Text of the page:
Thursday, May 14, 2015

the interests of the child

Edutopia has an article about 8 myths that are undermining American education. Among the eight  selected from about 50 more are that class size doesn't matter, that good teachers can do it all, without excellent parental support, and that a good program can be cut and pasted to other schools to achieve the same results.

Randall sent an article that tells that common words of childhood in the youth dictionary are being pruned to exclude words based on the child's traditional relationship with nature, to thereby make room for new terms referring to  computing and the child's engagement in computing and virtual reality. I encounter these new terms each day as most of my kids in first and second grade are deeply immersed in minecraft and zombies. The chatter as they work is infused with new culture that is arising as parents leave them unattended at computer screens and less engaged in outdoor play.

According to the Oxford Junior Dictionary, words no longer needed include ash, beech, buttercup, pasture, willow and a whole lot more that would normally illustrate a relationship between the child and a natural world. Robert Marfarland calls for a "rewilding our language of landscape" to include words and phrases that nincompoops of worldwide culture no longer think are necessary to a child's life. Kids need fresh infusions of the real world to bring words of the wild back into their vocabularies and to give them meaning and to give greater meaning to the life of the child. The new world broadband does not describe a child with broad experience in the real world, but a rather narrow one.

Today I'll be setting up for the White Street Art Walk. This is the 25th annual, and I'll be at my usual spot, Lux Weaving Studio, 18 White St, Eureka Springs on Friday, 4 to 9 PM.  We hope the rain passes and the moon shines down on a lovely evening.

On Sunday, Books in Bloom will connect readers and writers on the grounds of the Crescent Hotel, from noon until 5 PM. My wife Jean is the co-founder and co-director of the event, now in its 10th year. for Books in Bloom we again hope the rain passes without effect.

If you want more reading about woodworking education, please go to this earlier blog piece from 2011, On the interests of the child.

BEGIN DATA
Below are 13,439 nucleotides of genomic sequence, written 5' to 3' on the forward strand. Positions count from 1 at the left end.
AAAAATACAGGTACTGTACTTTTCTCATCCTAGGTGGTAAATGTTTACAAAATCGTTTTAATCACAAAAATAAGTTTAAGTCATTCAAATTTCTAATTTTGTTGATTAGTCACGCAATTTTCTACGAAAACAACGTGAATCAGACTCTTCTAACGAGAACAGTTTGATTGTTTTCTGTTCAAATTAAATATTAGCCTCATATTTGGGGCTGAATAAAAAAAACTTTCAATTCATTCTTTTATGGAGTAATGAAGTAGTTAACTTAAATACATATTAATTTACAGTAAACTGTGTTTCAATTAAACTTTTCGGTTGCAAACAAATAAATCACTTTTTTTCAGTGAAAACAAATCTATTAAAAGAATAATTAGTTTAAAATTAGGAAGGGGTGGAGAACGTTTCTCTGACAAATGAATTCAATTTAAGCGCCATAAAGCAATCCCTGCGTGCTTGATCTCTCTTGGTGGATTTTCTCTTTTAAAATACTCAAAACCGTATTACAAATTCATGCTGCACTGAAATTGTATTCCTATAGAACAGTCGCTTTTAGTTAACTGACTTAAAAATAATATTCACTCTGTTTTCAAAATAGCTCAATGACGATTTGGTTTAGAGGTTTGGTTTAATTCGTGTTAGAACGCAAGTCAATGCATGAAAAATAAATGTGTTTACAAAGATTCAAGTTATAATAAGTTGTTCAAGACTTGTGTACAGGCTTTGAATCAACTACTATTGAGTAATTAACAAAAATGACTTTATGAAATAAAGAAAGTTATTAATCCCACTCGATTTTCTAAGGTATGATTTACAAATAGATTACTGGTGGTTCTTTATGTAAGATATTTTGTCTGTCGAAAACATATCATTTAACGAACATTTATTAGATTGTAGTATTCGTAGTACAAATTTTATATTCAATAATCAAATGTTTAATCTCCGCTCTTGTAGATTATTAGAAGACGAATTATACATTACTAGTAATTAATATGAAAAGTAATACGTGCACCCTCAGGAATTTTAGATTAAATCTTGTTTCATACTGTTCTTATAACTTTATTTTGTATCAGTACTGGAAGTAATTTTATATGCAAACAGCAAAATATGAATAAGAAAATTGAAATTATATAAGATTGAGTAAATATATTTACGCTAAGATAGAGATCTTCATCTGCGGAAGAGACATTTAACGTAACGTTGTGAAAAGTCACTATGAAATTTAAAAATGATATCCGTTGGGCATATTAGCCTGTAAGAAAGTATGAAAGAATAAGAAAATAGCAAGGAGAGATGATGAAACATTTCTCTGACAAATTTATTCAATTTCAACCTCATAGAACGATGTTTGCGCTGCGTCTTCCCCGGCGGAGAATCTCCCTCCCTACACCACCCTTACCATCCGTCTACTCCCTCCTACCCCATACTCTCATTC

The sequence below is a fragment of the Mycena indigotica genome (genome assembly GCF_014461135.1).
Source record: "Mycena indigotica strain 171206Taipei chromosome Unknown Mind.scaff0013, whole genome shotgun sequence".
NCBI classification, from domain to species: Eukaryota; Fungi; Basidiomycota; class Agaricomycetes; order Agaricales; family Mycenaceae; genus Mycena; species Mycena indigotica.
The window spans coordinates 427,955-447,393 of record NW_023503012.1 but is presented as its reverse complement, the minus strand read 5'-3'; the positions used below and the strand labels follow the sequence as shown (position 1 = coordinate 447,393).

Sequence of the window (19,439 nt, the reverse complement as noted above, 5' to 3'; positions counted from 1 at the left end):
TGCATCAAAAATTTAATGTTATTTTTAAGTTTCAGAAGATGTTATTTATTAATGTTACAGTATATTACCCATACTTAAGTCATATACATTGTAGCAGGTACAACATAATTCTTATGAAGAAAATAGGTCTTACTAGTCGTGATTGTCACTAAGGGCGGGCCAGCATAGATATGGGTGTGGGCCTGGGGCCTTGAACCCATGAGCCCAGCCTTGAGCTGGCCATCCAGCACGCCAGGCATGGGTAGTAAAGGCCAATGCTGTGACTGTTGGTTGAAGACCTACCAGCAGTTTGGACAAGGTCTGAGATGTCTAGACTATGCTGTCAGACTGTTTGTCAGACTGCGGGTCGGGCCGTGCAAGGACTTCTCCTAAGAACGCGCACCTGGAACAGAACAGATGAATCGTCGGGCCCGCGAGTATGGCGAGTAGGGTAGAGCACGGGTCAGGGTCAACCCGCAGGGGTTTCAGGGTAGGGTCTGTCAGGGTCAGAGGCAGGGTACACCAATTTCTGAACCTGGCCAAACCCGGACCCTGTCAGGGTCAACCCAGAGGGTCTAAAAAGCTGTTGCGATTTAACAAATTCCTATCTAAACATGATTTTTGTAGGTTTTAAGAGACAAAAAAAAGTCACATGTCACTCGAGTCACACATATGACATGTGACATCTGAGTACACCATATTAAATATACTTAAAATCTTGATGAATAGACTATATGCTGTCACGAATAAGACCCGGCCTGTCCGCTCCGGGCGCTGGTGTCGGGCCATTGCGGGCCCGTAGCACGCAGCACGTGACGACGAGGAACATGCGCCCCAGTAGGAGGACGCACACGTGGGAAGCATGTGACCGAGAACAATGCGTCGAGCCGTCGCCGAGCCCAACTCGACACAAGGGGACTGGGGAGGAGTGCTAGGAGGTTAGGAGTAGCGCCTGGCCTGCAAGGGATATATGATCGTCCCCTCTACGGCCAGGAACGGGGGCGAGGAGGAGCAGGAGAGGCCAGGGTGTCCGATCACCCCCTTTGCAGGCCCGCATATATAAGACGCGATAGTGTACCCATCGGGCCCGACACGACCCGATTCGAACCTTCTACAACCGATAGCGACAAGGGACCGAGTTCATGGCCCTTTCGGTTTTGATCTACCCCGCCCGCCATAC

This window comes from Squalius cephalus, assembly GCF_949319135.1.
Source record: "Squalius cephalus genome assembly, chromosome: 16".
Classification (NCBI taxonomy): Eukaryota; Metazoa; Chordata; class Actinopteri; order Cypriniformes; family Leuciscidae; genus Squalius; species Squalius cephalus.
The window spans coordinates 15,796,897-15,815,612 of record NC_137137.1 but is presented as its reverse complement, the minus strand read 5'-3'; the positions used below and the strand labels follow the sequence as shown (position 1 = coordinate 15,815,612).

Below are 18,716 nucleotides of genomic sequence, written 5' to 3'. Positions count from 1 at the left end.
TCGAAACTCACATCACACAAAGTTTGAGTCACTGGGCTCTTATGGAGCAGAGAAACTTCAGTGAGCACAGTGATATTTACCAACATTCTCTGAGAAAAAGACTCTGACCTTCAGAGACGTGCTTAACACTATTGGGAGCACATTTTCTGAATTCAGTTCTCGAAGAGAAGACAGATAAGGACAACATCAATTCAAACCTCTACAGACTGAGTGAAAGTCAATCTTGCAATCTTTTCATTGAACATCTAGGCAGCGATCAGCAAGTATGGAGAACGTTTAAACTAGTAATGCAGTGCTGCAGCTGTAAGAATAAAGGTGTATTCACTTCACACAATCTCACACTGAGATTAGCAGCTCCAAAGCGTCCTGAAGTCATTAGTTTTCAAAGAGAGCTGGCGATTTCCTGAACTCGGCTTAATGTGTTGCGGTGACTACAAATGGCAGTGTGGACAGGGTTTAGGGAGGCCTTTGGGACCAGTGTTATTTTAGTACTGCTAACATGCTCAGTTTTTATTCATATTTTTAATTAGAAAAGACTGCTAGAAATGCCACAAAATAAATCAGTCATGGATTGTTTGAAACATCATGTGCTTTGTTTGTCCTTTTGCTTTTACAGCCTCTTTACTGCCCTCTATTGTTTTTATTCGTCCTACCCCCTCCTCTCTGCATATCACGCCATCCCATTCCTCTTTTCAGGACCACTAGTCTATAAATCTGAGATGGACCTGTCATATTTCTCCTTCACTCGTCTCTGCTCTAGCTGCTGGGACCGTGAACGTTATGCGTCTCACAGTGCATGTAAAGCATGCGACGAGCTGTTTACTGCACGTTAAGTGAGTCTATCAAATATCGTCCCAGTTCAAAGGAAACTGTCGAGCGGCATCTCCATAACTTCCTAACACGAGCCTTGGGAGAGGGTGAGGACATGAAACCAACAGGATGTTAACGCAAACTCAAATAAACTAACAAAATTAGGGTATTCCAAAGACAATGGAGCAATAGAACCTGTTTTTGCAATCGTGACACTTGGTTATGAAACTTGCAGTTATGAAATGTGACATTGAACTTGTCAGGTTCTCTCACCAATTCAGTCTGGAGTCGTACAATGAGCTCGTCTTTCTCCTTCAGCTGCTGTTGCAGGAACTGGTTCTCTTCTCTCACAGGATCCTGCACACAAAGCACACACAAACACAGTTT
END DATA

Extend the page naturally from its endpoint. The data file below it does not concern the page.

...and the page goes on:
On yet another subject, my cousin's son Scott Muns has an excellent review in the Washington Post, reminding that the Wisdom of the Hands is not only about woodworking, for the hands touch everything, including the culinary arts.

Make, fix and create...


  1. I'd also bet that there's a relationship between our youth's excess involvement in techno-gadgetry and their lack of resilience or commitment; reason being, you can make a laptop or a smartphone do anything you want it to do, within its range. But the world of people and nature is full of surprises and compromises and set-backs and progress through delayed gratification. I wouldn't doubt that, without parental oversight, the most gadgeted children have a tendency to also be the most "impossible".

  2. That is a very interesting observation. I wish someone would do some research to test your hypothesis. We can learn some from our own experience as we watch ourselves as we navigate between digital and non digital tasks. Does anyone get particularly angry when our technologies fail us? Even the world of technology has surprises and set backs to overcome. But with it, we are in a not so brave new world. We should be more thoughtful and wonder more where we are going with it. Work that has monetary value will inevitably be taken from us, as it is the job of capitalism to make more capital with fewer resources. The job of people is to make more meaningful relationships, which I think involves slowing down and paying careful attention... a thing you hone and develop capacity for through craftsmanship.